(amount and funds) of which were not approved by Council in the minutes. Such broad provision as
      that in section 32 amounts to delegation of authority. Ohio Rev. Code Section 5705.14, requires a
      majority vote of the taxing authority for all transfers.

      The City should consult with its legal counsel to determine in what manner the verbiage of Sections
      29 and 32 should be revised for its future appropriation and transfer resolutions.

9.    Frequent Flyer Mileage

      The City does not have a policy regarding the accumulation of “frequent flyer” mileage by
      employees while on official business for the City.

      The City should adopt a policy regarding the accumulation and use of “frequent flyer” miles that
      either (1) prohibits the accumulation of “frequent flyer” miles by officials and employees of the City
      or (2) requires any such miles earned to be used for future official travel for that employee or
      another employee of the City, or to forfeit any such miles. In developing such a policy, the City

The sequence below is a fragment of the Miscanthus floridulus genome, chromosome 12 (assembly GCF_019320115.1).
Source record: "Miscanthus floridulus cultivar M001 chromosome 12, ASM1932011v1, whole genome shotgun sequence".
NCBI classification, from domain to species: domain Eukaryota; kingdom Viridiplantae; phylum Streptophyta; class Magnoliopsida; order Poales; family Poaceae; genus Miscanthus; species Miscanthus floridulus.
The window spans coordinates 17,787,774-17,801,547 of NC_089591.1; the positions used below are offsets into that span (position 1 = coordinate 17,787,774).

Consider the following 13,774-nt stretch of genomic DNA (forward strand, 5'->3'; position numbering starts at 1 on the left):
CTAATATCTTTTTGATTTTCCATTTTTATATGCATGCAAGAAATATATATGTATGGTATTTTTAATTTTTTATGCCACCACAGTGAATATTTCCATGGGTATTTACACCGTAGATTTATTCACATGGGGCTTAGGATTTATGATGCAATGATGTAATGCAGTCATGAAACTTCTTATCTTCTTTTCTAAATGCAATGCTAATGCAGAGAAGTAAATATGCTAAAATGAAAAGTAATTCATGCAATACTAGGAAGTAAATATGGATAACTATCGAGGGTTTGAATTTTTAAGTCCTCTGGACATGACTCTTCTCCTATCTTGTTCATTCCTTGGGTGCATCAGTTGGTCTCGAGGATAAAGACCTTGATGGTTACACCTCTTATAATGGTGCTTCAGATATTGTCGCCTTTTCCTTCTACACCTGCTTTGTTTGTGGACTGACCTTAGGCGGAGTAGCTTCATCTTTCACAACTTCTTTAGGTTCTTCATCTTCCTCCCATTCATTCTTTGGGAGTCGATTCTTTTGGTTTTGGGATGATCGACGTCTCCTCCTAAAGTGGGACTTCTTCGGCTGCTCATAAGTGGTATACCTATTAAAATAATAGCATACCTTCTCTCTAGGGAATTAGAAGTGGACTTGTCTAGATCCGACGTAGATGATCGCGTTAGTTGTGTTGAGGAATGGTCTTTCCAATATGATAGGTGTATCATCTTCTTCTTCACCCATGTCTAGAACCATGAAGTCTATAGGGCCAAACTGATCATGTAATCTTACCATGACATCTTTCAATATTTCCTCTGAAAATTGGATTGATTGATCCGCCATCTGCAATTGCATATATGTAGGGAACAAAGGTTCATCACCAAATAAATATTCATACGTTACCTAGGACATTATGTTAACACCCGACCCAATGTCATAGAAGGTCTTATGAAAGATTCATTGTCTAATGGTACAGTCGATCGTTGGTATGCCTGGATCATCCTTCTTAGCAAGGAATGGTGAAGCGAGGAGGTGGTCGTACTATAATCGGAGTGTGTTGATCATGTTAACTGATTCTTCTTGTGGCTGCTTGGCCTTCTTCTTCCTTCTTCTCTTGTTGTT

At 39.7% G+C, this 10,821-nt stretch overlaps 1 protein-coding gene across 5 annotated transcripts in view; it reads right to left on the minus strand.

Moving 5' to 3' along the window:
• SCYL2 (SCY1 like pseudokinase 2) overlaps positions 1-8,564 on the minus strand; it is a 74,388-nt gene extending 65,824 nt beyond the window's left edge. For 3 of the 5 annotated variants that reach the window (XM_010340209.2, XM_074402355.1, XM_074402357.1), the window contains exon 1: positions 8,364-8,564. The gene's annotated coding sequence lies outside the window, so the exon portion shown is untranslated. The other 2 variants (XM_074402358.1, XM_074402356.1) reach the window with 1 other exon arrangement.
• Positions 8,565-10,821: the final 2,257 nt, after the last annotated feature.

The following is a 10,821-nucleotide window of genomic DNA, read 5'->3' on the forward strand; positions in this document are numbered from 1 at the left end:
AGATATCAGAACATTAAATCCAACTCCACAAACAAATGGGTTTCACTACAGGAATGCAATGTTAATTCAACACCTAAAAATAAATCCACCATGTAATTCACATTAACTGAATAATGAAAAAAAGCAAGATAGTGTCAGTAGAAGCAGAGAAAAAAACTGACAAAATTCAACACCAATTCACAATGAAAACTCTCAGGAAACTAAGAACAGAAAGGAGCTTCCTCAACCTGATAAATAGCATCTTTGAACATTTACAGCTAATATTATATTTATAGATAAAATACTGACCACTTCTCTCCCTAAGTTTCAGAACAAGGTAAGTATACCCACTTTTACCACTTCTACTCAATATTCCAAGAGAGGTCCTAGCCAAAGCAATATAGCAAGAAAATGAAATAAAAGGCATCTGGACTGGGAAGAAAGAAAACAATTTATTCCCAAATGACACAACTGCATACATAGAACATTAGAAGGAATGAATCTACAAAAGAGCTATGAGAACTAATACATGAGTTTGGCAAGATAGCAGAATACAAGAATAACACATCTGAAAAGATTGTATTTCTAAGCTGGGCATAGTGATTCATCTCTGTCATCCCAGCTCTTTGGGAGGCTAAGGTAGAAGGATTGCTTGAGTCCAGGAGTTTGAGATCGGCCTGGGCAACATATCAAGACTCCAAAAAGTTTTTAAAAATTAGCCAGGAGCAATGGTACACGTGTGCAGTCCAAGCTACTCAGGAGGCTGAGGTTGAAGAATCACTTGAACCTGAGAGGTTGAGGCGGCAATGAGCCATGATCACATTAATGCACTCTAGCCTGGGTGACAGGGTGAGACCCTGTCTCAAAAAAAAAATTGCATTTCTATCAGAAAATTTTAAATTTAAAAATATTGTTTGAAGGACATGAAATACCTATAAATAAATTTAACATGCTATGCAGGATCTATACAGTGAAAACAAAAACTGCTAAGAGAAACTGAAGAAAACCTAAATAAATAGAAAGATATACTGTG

should consider Ohio Ethics Commission Advisory Opinion No. 91-010 which applies to State
      officials and employees.

10.   Security Policies and Procedures

      With the computerization of financial reporting processes and the movement toward larger and
      more open computer networking models, organizations must make computer security a top priority.
      Information access issues must be addressed by management to ensure that both the
      organization’s computer resources and data are protected. Typically, management develops
      security policies to define the risks associated with the computer environment and to define the
      procedures necessary to mitigate those risks.

      Security policies and procedures have not been developed by the City of Akron. Although some
      procedures for administering user access are in place; they are not part of an overall framework
      used to address security concerns.
      Comprehensive information security standards and policies should be developed, and applied to all
      computing environments and should be communicated to all employees. The policies and